Tuesday, May 26, 2015


"I'm going to swim before it starts raining," I said yesterday about 10:30 a.m.

"TURN AROUND. DON'T DROWN," Eli 13.9 said. We've been hearing quite a lot about safety at low water crossings lately.

I've written about the drought for years, because we've been in it for years (almost a decade).

Not anymore, apparently.

It's rained twenty days in a row. We had years during the drought when it didn't rain twenty days in a year, and now we're getting it consecutively.

Yesterday, I swam my sad little half mile (stupid infraspinatus muscle) and was back home about an hour before it started raining.

Then it rained. And rained. And rained. About five inches worth.

This was our yard yesterday, and it wasn't the worst of it, not by a long shot:

If you look closely, that's a mini-river flowing from our backyard down to the street. The rain had actually slowed down at this point (although if you click on the image, you'll see that it was still raining very hard, and continued to for hours).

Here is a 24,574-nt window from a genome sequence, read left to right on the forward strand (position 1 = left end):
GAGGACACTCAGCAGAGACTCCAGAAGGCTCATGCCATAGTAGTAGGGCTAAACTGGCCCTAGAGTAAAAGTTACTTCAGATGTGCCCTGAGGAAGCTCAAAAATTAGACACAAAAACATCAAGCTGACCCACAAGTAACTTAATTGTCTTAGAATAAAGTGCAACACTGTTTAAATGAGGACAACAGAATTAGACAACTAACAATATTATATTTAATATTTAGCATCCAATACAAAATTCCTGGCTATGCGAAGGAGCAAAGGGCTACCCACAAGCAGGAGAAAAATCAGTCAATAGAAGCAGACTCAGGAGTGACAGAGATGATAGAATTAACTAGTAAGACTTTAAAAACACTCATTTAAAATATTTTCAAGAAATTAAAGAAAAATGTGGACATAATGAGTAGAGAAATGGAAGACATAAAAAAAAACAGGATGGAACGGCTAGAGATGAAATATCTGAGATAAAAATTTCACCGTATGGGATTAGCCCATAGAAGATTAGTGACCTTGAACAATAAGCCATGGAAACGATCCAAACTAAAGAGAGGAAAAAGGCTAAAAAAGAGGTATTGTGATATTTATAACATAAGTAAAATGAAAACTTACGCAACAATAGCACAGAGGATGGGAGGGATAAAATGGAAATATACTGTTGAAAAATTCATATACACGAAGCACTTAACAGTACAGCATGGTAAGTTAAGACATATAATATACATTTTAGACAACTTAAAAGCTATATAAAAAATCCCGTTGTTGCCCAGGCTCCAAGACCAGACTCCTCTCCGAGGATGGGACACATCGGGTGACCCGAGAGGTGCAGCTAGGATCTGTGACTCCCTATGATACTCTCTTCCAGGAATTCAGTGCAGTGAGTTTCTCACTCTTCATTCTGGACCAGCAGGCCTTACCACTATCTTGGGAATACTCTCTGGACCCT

We live up on a "ridge", so everything flows down from our house, essentially. The rest of the city? Not always so fortunate. Here's what it looked like downtown:

See that water next to his right hand? That's a football stadium under eight feet of water. See the water outside the stadium? That's from a creek (Shoal Creek) that massively overflowed its banks yesterday. Oh, and that water outside the stadium? That's covering a road. The normal path of the creek is well away from that point

We've had 17 inches of rain this month, which obliterates all the monthly records previous. That's more than half the rainfall of an average year in 26 days.

Incredibly, we didn't even have it as bad as Houston. I woke up this morning and saw that certain areas in Houston had 10 inches of rain overnight. Houston is a big lake right now.

Here's a google image search on "photos of flooding in Texas 2015". It's stunning.

Flood Photos.

It's hard to understand (especially for me, because this is incredibly rare down here) but rivers can rise at incredible rates. The Blanco river (southwest of Austin) rose seventeen feet in thirty minutes Saturday night. When the flood stage is thirteen feet, that's a disaster (it crested at over 41 feet). So even if you think you're taking the proper precautions, when you're near a river, events can quickly become overwhelming.

Site Meter